• William McKibbin Jr. (1810-1880) (127 KB)
    William McKibbin Jr. was an Ice Merchant, who eventually took charge of his father-in-law's business. In 1847, he re-settled the family in Fulton County, Pennsylvania.
  • Sarah Isabelle (Lee) McKibbin (1811-1890) (56 KB)
    Known for strong-willed temperment, it was through Sarah Isabelle Lee that the McKibbin's inherited 8000 acres of land in beautiful Buck Valley, Fulton Co., PA. And, it was in this new rural setting that she raised four daughters and three sons.
  • Dr. William Lee McKibbin (1836-1916) (309 KB)
    It was his experience of the horrors following the Battle of Antietum, where wounded soldiers died on the operating table due to inadequate medical care, that prompted William Lee McKibbin to study medicine. In 1869, he became a physician and surgeon, maintaining his office in Amaranth, Pennsylvania. His work as a doctor, as well as his participation in civil affairs made him a respected citizen in his community.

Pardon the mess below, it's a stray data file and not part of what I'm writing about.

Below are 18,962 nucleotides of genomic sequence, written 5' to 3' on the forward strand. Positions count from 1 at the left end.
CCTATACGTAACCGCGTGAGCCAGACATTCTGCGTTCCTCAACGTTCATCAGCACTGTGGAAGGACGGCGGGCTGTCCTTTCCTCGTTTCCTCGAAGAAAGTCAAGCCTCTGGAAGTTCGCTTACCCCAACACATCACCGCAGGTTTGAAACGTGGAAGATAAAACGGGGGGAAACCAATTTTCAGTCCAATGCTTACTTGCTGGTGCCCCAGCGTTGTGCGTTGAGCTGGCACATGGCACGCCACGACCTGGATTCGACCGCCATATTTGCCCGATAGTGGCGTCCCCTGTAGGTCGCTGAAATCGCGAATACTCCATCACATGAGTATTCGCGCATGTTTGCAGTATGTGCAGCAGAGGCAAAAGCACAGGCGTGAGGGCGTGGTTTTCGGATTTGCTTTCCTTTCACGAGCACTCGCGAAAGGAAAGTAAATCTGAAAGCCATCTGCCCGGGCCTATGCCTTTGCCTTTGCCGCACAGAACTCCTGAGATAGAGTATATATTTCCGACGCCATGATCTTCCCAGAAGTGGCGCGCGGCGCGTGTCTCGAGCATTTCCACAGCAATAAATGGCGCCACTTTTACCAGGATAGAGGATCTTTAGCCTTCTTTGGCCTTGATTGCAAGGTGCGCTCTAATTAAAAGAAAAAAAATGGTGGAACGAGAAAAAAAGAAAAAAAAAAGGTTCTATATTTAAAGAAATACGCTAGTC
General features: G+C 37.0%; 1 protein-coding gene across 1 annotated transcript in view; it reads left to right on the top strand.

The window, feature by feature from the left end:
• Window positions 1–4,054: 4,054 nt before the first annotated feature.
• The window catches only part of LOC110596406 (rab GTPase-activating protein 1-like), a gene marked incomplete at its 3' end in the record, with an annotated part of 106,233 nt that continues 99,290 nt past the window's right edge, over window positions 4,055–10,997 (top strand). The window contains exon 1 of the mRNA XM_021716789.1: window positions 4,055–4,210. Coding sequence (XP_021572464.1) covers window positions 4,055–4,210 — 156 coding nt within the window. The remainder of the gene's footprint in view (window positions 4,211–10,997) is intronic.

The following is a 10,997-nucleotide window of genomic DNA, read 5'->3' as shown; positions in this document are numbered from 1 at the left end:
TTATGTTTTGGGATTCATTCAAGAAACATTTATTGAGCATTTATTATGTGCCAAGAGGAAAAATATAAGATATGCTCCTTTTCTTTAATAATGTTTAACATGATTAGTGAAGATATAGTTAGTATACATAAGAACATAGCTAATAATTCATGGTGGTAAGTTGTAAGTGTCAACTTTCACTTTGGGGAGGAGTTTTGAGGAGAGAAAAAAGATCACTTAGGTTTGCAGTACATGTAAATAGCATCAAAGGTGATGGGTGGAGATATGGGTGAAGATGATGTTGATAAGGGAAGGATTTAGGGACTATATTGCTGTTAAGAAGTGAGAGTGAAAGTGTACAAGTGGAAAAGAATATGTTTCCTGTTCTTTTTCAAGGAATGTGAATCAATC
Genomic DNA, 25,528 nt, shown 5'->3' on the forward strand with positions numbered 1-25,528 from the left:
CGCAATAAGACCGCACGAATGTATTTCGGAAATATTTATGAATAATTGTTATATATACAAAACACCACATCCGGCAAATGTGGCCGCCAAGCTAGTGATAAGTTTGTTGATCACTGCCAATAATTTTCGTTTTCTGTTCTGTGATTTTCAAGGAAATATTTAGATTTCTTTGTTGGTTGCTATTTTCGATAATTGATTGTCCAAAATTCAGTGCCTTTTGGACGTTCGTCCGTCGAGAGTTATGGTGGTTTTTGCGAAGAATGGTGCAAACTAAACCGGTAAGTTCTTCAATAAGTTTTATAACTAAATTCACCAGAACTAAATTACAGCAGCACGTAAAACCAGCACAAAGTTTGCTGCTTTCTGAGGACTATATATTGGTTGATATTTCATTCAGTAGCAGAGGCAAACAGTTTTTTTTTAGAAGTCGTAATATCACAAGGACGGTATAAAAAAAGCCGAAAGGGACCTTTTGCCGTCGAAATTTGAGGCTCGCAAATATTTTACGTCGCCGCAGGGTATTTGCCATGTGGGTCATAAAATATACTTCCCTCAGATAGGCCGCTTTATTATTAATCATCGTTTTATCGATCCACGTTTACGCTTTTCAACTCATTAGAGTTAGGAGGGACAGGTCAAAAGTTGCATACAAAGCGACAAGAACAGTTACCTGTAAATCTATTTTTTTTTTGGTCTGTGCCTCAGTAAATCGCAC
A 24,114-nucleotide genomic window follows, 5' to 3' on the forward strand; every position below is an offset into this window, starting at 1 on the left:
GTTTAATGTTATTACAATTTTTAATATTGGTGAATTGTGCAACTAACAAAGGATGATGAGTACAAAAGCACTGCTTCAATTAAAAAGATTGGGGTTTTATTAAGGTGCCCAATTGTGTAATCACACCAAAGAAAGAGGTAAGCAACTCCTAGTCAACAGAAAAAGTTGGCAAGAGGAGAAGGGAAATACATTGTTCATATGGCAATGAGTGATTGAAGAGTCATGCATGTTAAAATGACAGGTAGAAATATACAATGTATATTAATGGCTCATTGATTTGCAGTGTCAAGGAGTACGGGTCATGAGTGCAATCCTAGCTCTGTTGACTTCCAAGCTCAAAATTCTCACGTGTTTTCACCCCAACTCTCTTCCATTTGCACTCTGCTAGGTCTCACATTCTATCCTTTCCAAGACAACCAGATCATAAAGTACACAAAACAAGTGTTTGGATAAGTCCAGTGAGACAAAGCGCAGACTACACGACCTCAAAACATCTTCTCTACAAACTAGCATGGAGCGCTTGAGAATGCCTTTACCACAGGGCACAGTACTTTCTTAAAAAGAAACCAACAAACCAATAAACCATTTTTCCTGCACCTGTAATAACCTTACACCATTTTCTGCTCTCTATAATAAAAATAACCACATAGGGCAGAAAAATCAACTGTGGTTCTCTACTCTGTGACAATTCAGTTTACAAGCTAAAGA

• Ella Rebecca (Eddowes) McKibbin (1847-1922) (323 KB)
    Descended from English and Welsh gentry, as well as Pennsylvania Quakers, Ella Rebecca Eddowes assisted her husband in his operating room and helped to tend to his many patients. It was she who chose the name "Amaranth" for the new post office that went in on her road, naming it for a flower. In 1917, after her husband's death, she made two trips west to Montana, North Dakota and Missouri, visting her children. From her experiences, she wrote several travel articles which appeared in a Fulton County newspaper.
Related Files
  • Notes from Master/Crew lists (6 KB)
    These notes are a listing of the known voyages made by William McKibbin from the port of Philadelphia. Two of the listings contain a brief physical description of William McKibbin, including that of a tattoo he had on the inner part of his left arm. This information comes from the Master/crew lists available at the Pennsylvania Historical Society.
  • The Civil War Diary of Dr. William Lee McKibbin (12 KB)
    This small pocket diary dates from 1865 and includes reference to the fall of Richmond, the assasination of Abraham Lincoln, the marriage of Dr. William Lee McKibbin with Ella Rebecca Eddowes, and the birth of their first son William Lee McKibbin Jr.